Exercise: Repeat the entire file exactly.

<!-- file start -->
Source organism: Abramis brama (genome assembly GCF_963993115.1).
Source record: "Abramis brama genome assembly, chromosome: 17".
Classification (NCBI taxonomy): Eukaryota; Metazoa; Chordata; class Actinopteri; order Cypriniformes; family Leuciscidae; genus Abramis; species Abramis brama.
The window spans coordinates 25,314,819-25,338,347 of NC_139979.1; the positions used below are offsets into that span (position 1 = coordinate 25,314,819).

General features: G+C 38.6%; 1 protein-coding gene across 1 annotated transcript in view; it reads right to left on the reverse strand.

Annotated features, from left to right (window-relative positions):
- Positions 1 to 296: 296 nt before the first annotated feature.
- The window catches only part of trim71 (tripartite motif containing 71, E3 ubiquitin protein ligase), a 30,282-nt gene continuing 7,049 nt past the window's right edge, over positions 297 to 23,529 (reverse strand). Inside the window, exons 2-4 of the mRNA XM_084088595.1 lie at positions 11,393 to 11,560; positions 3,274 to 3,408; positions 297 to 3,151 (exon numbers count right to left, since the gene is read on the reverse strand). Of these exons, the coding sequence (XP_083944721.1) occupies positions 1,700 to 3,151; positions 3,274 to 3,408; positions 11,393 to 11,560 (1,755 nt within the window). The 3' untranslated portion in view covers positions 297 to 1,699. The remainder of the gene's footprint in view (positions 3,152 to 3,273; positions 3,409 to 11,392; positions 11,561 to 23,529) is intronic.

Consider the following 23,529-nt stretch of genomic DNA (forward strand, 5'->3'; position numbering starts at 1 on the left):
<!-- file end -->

Source organism: Abramis brama (genome assembly GCF_963993115.1).
Source record: "Abramis brama genome assembly, chromosome: 17".
Classification (NCBI taxonomy): Eukaryota; Metazoa; Chordata; class Actinopteri; order Cypriniformes; family Leuciscidae; genus Abramis; species Abramis brama.
The window spans coordinates 25,314,819-25,338,347 of NC_139979.1; the positions used below are offsets into that span (position 1 = coordinate 25,314,819).

General features: G+C 38.6%; 1 protein-coding gene across 1 annotated transcript in view; it reads right to left on the reverse strand.

Annotated features, from left to right (window-relative positions):
- Positions 1 to 296: 296 nt before the first annotated feature.
- The window catches only part of trim71 (tripartite motif containing 71, E3 ubiquitin protein ligase), a 30,282-nt gene continuing 7,049 nt past the window's right edge, over positions 297 to 23,529 (reverse strand). Inside the window, exons 2-4 of the mRNA XM_084088595.1 lie at positions 11,393 to 11,560; positions 3,274 to 3,408; positions 297 to 3,151 (exon numbers count right to left, since the gene is read on the reverse strand). Of these exons, the coding sequence (XP_083944721.1) occupies positions 1,700 to 3,151; positions 3,274 to 3,408; positions 11,393 to 11,560 (1,755 nt within the window). The 3' untranslated portion in view covers positions 297 to 1,699. The remainder of the gene's footprint in view (positions 3,152 to 3,273; positions 3,409 to 11,392; positions 11,561 to 23,529) is intronic.

Consider the following 23,529-nt stretch of genomic DNA (forward strand, 5'->3'; position numbering starts at 1 on the left):